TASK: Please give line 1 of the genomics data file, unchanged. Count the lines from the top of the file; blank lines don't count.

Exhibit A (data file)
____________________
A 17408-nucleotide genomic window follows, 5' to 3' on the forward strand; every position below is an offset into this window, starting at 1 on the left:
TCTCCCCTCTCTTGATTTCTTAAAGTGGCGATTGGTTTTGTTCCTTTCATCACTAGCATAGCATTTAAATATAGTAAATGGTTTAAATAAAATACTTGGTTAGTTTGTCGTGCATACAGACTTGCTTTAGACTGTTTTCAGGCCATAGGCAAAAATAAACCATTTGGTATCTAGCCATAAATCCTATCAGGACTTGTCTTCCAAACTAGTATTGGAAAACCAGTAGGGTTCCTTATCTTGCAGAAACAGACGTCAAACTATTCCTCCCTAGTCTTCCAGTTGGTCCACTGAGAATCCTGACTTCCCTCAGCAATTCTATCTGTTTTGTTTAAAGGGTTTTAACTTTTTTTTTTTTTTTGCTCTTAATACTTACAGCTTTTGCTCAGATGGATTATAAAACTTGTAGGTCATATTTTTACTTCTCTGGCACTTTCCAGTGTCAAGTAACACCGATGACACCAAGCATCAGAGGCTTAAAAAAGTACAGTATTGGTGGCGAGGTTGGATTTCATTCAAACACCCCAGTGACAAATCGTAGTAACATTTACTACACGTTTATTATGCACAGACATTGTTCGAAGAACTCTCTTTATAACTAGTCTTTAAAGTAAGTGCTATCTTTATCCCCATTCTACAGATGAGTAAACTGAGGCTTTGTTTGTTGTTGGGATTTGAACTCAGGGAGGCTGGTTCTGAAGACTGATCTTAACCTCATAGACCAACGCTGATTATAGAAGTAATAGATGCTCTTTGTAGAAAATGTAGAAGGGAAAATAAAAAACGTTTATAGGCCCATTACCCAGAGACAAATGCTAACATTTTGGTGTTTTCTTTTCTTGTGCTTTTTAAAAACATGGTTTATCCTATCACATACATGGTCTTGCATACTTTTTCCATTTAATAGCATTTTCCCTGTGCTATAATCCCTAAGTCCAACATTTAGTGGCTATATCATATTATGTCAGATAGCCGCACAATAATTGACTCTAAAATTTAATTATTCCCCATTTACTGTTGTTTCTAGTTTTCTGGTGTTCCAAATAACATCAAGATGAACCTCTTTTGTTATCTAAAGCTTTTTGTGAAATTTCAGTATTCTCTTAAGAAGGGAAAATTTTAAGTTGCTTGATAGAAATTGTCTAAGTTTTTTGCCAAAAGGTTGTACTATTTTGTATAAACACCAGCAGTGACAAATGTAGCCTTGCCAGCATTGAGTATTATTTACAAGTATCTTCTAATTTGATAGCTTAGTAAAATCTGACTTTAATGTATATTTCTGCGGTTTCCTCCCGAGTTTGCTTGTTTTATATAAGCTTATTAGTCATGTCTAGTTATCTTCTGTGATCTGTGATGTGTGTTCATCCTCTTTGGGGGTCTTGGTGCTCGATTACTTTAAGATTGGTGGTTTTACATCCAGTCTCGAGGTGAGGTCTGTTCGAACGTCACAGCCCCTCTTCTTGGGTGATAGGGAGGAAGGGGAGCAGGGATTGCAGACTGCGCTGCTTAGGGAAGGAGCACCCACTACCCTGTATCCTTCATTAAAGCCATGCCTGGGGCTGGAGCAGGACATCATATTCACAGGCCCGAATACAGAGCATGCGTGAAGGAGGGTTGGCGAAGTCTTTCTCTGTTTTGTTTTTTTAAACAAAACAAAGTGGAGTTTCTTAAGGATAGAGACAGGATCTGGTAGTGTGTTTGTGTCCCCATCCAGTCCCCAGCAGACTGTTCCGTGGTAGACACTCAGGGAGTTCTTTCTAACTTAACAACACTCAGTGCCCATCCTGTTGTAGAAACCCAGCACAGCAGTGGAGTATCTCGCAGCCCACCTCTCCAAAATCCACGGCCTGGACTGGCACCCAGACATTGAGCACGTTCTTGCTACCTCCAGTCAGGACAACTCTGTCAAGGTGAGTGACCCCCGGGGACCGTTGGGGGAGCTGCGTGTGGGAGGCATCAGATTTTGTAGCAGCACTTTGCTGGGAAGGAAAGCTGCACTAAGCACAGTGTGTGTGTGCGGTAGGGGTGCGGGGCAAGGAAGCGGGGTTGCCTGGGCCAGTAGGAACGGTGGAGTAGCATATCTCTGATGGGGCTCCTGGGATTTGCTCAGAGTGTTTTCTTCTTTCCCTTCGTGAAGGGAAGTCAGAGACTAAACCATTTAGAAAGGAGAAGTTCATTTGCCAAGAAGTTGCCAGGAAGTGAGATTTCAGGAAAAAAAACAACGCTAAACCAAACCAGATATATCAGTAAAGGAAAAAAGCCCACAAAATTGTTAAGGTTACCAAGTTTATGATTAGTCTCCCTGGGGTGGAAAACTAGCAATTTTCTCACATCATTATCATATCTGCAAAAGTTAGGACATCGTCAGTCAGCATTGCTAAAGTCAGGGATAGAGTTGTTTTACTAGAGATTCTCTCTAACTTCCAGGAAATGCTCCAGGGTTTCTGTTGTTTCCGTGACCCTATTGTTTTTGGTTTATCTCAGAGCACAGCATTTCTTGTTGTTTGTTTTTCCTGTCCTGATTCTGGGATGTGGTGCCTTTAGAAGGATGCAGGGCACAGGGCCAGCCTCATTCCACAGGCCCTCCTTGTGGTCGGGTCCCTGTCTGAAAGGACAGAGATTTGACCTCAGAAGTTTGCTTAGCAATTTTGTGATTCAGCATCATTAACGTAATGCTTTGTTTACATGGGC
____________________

A 17408-nucleotide genomic window follows, 5' to 3' on the forward strand; every position below is an offset into this window, starting at 1 on the left: